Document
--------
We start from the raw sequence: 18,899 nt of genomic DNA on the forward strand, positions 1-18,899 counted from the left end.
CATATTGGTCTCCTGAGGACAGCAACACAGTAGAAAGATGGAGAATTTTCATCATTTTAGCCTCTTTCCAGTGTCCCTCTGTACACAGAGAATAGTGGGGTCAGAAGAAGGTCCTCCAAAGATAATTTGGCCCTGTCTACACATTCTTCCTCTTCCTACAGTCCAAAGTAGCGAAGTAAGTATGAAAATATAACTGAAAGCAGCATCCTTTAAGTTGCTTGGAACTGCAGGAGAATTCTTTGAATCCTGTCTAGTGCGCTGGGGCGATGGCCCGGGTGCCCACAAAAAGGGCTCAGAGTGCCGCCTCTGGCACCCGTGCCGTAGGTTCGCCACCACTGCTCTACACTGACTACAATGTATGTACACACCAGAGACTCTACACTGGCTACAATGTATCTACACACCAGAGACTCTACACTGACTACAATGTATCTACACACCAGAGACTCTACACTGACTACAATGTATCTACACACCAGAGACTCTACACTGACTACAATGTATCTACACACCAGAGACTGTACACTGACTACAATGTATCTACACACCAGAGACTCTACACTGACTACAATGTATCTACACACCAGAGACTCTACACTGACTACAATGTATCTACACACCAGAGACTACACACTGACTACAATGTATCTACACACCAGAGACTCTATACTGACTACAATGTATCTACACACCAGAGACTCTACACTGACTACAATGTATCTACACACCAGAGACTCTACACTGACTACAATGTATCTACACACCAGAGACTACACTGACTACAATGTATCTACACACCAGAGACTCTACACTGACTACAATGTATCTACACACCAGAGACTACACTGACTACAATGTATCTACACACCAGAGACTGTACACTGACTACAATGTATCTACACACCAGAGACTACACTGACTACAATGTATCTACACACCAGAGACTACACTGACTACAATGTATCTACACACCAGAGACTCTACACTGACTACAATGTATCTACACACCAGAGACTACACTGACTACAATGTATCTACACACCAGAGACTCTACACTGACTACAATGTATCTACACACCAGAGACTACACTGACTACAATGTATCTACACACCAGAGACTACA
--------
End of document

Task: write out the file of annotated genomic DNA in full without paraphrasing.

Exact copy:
We start from the raw sequence: 18,899 nt of genomic DNA on the forward strand, positions 1-18,899 counted from the left end.
CATATTGGTCTCCTGAGGACAGCAACACAGTAGAAAGATGGAGAATTTTCATCATTTTAGCCTCTTTCCAGTGTCCCTCTGTACACAGAGAATAGTGGGGTCAGAAGAAGGTCCTCCAAAGATAATTTGGCCCTGTCTACACATTCTTCCTCTTCCTACAGTCCAAAGTAGCGAAGTAAGTATGAAAATATAACTGAAAGCAGCATCCTTTAAGTTGCTTGGAACTGCAGGAGAATTCTTTGAATCCTGTCTAGTGCGCTGGGGCGATGGCCCGGGTGCCCACAAAAAGGGCTCAGAGTGCCGCCTCTGGCACCCGTGCCGTAGGTTCGCCACCACTGCTCTACACTGACTACAATGTATGTACACACCAGAGACTCTACACTGGCTACAATGTATCTACACACCAGAGACTCTACACTGACTACAATGTATCTACACACCAGAGACTCTACACTGACTACAATGTATCTACACACCAGAGACTCTACACTGACTACAATGTATCTACACACCAGAGACTGTACACTGACTACAATGTATCTACACACCAGAGACTCTACACTGACTACAATGTATCTACACACCAGAGACTCTACACTGACTACAATGTATCTACACACCAGAGACTACACACTGACTACAATGTATCTACACACCAGAGACTCTATACTGACTACAATGTATCTACACACCAGAGACTCTACACTGACTACAATGTATCTACACACCAGAGACTCTACACTGACTACAATGTATCTACACACCAGAGACTACACTGACTACAATGTATCTACACACCAGAGACTCTACACTGACTACAATGTATCTACACACCAGAGACTACACTGACTACAATGTATCTACACACCAGAGACTGTACACTGACTACAATGTATCTACACACCAGAGACTACACTGACTACAATGTATCTACACACCAGAGACTACACTGACTACAATGTATCTACACACCAGAGACTCTACACTGACTACAATGTATCTACACACCAGAGACTACACTGACTACAATGTATCTACACACCAGAGACTCTACACTGACTACAATGTATCTACACACCAGAGACTACACTGACTACAATGTATCTACACACCAGAGACTACA